10 Steps to Technology Employment

There are many elements that can cause one person to stand out over another person in the job search process.  Let’s examine 10 areas that when focused on, can cause one technology professional to stand out from another in a large crowd of job seekers.

  • Build Specialty Recruiter Relationships – The best time to look for a job is when you have a job.  The best time to build a relationship with a recruiter is before you need the recruiter’s help.  You build relationships with doctors and dentists before you need them in an emergency.  Don’t wait for an employment emergency before locating and getting to know recruiters who specialize in placing professionals who possess your skills.  In fact, knowing the right recruiter or recruiters when you’re gainfully employed could position you to hear about stellar career building job opportunities when you’re employed and have the luxury of considering a career move rather than a job change.
  • Resume – Your resume is the document you should invest in to make sure it makes you stand out.  For nearly 20 years, I’ve been reading technology resumes.  First it was general IT resumes and more recently Information Security, Disaster Recovery and Business Continuity focused resumes.  A busy executive who is the recipient of your resume when you’re in job search mode very likely does not have time to actually read your resume.  Can your resume be scanned quickly?  When scanned quickly, will the reader be able to ascertain who you are, what you’ve done well and how you’ve added value to your prior employers?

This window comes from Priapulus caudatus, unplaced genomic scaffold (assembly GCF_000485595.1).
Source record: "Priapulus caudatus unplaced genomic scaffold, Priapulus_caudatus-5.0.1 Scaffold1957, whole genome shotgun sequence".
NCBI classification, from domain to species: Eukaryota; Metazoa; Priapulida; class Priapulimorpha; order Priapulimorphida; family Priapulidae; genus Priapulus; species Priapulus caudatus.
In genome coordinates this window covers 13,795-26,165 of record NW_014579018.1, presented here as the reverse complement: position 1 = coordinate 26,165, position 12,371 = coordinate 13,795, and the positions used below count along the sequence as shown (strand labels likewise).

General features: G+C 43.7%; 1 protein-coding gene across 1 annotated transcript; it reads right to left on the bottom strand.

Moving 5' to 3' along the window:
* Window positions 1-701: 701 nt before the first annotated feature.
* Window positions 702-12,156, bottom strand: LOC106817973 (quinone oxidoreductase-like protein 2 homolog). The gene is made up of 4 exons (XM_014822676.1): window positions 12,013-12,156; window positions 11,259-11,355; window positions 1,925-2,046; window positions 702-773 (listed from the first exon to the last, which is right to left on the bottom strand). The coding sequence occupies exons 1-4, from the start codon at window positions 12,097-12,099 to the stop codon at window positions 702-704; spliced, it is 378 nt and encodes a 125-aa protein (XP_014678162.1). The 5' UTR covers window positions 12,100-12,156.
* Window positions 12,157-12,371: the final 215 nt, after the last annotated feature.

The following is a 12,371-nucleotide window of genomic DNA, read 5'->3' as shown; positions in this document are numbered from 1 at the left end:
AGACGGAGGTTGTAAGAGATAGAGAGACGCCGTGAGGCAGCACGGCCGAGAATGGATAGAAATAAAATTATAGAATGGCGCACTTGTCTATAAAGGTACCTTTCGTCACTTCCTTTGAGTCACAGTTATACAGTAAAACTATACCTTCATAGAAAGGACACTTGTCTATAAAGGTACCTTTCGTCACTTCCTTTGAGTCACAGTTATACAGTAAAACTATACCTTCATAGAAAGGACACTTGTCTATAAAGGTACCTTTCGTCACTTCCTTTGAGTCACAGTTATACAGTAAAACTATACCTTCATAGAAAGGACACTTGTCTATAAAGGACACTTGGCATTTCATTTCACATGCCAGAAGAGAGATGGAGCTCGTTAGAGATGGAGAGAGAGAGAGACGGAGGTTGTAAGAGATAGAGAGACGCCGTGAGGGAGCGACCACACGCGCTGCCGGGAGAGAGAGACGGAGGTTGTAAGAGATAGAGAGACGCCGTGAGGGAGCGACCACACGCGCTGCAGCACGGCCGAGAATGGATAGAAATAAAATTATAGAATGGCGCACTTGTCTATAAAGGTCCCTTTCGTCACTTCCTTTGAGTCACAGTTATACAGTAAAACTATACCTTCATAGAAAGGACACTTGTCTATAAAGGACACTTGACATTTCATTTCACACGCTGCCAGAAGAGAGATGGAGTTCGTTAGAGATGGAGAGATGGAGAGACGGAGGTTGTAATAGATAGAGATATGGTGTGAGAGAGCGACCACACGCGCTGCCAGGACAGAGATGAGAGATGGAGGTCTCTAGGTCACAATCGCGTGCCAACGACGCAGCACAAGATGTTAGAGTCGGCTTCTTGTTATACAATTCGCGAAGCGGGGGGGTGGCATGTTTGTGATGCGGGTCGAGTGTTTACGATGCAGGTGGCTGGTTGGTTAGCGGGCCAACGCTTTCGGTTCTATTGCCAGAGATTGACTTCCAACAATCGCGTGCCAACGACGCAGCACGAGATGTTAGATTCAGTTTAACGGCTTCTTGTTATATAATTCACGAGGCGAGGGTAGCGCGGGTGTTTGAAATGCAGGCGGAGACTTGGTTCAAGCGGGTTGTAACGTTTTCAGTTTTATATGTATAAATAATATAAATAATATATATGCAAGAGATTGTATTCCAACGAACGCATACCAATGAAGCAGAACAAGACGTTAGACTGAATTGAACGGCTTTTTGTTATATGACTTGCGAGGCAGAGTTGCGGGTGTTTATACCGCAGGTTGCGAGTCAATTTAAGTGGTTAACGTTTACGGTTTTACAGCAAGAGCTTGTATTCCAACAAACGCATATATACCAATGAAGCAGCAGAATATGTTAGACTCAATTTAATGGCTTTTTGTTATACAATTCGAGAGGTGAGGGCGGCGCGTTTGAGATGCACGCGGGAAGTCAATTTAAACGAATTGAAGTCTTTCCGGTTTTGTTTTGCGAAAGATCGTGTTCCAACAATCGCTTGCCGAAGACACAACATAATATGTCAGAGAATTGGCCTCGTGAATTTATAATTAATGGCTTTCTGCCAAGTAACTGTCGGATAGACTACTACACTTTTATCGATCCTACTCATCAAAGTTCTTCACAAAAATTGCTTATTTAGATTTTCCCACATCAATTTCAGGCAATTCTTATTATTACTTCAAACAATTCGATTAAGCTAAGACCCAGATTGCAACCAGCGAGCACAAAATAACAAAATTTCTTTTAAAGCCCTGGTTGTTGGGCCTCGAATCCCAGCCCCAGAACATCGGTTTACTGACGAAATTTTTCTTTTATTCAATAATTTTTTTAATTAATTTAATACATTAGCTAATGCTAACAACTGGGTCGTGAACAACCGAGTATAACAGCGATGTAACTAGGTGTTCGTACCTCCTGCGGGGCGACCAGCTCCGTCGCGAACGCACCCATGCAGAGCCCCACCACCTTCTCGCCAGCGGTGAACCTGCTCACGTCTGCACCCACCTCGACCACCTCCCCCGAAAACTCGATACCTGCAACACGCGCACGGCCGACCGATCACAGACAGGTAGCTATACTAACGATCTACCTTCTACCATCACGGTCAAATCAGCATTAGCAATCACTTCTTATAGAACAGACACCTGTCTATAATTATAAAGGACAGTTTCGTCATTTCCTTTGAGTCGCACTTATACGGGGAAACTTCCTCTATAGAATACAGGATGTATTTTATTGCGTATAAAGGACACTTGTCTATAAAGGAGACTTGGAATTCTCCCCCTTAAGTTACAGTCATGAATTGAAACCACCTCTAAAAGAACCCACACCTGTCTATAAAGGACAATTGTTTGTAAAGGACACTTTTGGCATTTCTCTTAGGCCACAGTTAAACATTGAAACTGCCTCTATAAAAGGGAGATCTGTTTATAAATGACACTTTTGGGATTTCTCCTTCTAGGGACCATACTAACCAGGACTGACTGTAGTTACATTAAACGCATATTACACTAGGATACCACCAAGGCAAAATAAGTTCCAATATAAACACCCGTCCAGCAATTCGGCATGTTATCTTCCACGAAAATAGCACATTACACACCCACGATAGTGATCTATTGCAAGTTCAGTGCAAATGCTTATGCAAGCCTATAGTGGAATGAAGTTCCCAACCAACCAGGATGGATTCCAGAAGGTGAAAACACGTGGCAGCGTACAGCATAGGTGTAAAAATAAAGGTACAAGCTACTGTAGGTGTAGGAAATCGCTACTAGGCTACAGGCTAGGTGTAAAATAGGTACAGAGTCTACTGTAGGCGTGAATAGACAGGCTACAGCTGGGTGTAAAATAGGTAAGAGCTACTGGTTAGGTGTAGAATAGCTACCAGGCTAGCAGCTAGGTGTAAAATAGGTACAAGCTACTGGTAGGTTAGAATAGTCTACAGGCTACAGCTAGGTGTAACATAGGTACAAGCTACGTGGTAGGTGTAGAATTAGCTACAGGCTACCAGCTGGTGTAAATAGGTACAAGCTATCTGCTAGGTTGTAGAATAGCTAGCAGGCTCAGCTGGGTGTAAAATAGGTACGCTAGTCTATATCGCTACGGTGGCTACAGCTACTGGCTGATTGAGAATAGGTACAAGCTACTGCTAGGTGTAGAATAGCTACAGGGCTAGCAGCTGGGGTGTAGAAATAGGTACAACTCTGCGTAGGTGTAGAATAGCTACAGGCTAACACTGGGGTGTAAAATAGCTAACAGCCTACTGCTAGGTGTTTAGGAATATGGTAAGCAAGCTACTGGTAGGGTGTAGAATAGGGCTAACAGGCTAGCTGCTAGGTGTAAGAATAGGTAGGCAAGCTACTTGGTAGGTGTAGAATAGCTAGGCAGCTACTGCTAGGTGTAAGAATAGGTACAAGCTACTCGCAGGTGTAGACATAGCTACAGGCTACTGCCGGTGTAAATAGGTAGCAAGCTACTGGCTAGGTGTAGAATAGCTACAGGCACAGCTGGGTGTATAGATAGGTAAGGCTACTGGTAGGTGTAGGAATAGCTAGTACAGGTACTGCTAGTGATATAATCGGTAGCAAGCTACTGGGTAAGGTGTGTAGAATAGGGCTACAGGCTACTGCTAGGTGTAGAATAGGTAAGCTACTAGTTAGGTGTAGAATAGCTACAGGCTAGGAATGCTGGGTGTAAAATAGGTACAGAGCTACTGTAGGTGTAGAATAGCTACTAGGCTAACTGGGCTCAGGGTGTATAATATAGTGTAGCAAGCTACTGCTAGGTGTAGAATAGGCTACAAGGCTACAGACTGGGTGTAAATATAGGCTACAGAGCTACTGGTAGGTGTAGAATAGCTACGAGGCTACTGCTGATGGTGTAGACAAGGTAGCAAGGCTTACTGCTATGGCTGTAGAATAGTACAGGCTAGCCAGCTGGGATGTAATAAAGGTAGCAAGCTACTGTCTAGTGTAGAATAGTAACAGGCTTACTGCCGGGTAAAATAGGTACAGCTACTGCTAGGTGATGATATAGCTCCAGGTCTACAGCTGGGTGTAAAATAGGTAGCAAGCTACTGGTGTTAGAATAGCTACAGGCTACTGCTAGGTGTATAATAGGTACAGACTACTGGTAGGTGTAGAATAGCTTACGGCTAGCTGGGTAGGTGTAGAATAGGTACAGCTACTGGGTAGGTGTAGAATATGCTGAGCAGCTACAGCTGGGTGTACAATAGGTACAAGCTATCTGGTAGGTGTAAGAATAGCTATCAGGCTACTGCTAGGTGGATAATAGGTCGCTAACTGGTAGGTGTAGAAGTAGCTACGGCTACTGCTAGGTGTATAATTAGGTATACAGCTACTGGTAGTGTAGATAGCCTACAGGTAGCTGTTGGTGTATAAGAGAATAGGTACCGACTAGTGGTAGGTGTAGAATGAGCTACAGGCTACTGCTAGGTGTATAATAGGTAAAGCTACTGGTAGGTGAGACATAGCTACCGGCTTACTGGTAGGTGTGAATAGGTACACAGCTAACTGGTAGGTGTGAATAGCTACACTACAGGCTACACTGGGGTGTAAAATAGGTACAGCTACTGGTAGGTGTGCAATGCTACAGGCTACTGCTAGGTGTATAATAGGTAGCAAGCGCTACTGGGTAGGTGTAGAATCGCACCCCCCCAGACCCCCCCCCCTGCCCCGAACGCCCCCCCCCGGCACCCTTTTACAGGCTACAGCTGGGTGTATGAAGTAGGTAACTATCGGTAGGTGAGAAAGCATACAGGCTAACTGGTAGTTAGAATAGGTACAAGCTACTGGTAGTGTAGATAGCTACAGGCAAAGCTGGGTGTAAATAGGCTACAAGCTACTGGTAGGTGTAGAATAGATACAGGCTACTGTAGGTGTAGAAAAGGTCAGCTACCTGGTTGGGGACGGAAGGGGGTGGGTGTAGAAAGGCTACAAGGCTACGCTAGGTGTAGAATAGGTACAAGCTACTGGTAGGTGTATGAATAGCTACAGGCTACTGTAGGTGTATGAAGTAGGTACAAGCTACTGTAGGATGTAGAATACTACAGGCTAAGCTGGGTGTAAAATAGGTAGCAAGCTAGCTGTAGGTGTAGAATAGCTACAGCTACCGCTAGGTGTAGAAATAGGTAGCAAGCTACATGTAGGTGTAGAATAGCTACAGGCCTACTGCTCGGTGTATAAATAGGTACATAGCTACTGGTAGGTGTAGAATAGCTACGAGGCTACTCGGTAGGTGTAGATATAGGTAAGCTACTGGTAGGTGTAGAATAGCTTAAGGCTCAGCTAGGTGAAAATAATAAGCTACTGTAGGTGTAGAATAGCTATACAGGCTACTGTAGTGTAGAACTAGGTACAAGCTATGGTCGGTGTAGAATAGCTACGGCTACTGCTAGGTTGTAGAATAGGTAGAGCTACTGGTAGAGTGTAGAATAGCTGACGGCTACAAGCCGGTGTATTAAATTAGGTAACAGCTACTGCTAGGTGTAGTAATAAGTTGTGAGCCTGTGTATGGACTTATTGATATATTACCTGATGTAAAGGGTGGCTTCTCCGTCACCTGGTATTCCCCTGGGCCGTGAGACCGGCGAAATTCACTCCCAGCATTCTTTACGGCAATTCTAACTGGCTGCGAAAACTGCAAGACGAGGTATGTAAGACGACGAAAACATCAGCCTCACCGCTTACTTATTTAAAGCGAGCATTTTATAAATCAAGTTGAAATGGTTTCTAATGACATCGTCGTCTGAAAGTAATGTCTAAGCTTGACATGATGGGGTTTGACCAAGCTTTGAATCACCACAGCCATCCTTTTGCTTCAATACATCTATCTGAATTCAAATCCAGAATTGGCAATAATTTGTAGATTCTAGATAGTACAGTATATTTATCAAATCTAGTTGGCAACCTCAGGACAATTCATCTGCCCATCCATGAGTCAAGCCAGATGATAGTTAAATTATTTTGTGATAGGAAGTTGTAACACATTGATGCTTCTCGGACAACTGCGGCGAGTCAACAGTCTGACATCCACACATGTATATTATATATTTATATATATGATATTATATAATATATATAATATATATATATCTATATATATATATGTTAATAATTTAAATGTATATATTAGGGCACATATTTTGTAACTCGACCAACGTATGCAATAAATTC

• Verbal and Written Correspondence – Do you know that every email you send and every voice mail you leave is giving your audience an impression of who you are, how well you write and the overall quality of your work.  This impression can form long before your resume is ever considered.  In a cover letter, whether it be in the body of an email or a letter that accompanies your resume, be sure your cover letter is written in bit sized pieces and that it is well-written enough to catch the reader’s attention.  By all means, learn how to use spell and grammar check in your word processing software.
  • Personal Brand / Know Yourself – It is critically important to show up for an interview knowing who you are, knowing what you’re passionate about doing and knowing what value you’ve created for past employers.  Yes, there are many people interested in the job you’re interested in pursuing and you might think you can’t be choosy.  Land a job that you can’t be passionate about showing up for every day and you’ll be looking for a new job in the not-too-distant-future.  Land a job that energizes you because it aligns well with your passion and your odds of being employed for a longer period of time increase dramatically.
  • Know How To Present Yourself – Today, as opposed to two decades ago, it is very easy to do research on most companies before you arrive for an interview.  For smaller privately held companies, you won’t find their financial figures anywhere on-line but you’ll be able to learn about the company by way of their website, press releases, articles and the by the industry company they keep.  Don’t arrive empty handed.  More important than knowing everything there is to know about a company is your ability to articulate who you are, what you do and why you’re interviewing.  Know what it is that you want in a new job.  Be able to articulate how your past accomplishments align well with the needs of your prospective new employer.  Ask questions that are both business and technology focused.  Employers need business professionals who understand technology more often than they need technologists who only understand technology.  Show your business savvy by asking strong questions.